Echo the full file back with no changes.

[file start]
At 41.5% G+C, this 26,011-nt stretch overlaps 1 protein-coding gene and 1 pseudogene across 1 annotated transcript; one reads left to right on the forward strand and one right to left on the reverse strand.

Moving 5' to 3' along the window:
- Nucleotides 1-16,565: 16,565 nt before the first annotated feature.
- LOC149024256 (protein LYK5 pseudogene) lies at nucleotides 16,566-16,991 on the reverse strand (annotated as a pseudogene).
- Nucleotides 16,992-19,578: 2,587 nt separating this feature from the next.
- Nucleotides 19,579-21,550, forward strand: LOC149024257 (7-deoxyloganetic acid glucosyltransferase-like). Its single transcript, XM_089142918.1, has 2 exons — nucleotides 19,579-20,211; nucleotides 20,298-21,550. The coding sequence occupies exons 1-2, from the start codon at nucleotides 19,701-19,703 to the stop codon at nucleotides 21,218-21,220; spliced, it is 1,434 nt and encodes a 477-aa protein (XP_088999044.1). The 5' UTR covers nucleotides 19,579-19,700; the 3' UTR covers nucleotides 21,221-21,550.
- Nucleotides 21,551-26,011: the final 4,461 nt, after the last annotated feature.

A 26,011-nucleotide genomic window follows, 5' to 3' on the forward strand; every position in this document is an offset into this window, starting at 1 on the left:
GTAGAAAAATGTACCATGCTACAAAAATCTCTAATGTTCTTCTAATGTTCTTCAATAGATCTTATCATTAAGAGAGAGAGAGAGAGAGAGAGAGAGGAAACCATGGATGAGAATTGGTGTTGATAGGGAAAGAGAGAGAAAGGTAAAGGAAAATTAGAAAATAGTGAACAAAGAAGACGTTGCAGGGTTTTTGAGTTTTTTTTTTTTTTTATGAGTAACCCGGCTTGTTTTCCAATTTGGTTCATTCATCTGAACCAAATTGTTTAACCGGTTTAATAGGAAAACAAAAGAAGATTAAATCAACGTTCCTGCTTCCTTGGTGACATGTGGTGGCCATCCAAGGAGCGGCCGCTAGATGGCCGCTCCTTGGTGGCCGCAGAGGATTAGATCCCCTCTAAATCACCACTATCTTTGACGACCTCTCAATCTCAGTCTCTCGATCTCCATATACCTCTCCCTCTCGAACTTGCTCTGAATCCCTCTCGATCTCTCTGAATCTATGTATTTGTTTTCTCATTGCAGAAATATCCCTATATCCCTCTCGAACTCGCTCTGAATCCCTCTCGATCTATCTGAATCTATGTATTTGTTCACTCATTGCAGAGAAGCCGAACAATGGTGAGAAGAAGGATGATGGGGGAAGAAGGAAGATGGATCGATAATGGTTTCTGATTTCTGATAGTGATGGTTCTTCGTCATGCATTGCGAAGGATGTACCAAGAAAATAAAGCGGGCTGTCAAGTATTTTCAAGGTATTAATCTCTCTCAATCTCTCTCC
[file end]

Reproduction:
At 41.5% G+C, this 26,011-nt stretch overlaps 1 protein-coding gene and 1 pseudogene across 1 annotated transcript; one reads left to right on the forward strand and one right to left on the reverse strand.

Moving 5' to 3' along the window:
- Nucleotides 1-16,565: 16,565 nt before the first annotated feature.
- LOC149024256 (protein LYK5 pseudogene) lies at nucleotides 16,566-16,991 on the reverse strand (annotated as a pseudogene).
- Nucleotides 16,992-19,578: 2,587 nt separating this feature from the next.
- Nucleotides 19,579-21,550, forward strand: LOC149024257 (7-deoxyloganetic acid glucosyltransferase-like). Its single transcript, XM_089142918.1, has 2 exons — nucleotides 19,579-20,211; nucleotides 20,298-21,550. The coding sequence occupies exons 1-2, from the start codon at nucleotides 19,701-19,703 to the stop codon at nucleotides 21,218-21,220; spliced, it is 1,434 nt and encodes a 477-aa protein (XP_088999044.1). The 5' UTR covers nucleotides 19,579-19,700; the 3' UTR covers nucleotides 21,221-21,550.
- Nucleotides 21,551-26,011: the final 4,461 nt, after the last annotated feature.

A 26,011-nucleotide genomic window follows, 5' to 3' on the forward strand; every position in this document is an offset into this window, starting at 1 on the left:
GTAGAAAAATGTACCATGCTACAAAAATCTCTAATGTTCTTCTAATGTTCTTCAATAGATCTTATCATTAAGAGAGAGAGAGAGAGAGAGAGAGAGGAAACCATGGATGAGAATTGGTGTTGATAGGGAAAGAGAGAGAAAGGTAAAGGAAAATTAGAAAATAGTGAACAAAGAAGACGTTGCAGGGTTTTTGAGTTTTTTTTTTTTTTTATGAGTAACCCGGCTTGTTTTCCAATTTGGTTCATTCATCTGAACCAAATTGTTTAACCGGTTTAATAGGAAAACAAAAGAAGATTAAATCAACGTTCCTGCTTCCTTGGTGACATGTGGTGGCCATCCAAGGAGCGGCCGCTAGATGGCCGCTCCTTGGTGGCCGCAGAGGATTAGATCCCCTCTAAATCACCACTATCTTTGACGACCTCTCAATCTCAGTCTCTCGATCTCCATATACCTCTCCCTCTCGAACTTGCTCTGAATCCCTCTCGATCTCTCTGAATCTATGTATTTGTTTTCTCATTGCAGAAATATCCCTATATCCCTCTCGAACTCGCTCTGAATCCCTCTCGATCTATCTGAATCTATGTATTTGTTCACTCATTGCAGAGAAGCCGAACAATGGTGAGAAGAAGGATGATGGGGGAAGAAGGAAGATGGATCGATAATGGTTTCTGATTTCTGATAGTGATGGTTCTTCGTCATGCATTGCGAAGGATGTACCAAGAAAATAAAGCGGGCTGTCAAGTATTTTCAAGGTATTAATCTCTCTCAATCTCTCTCC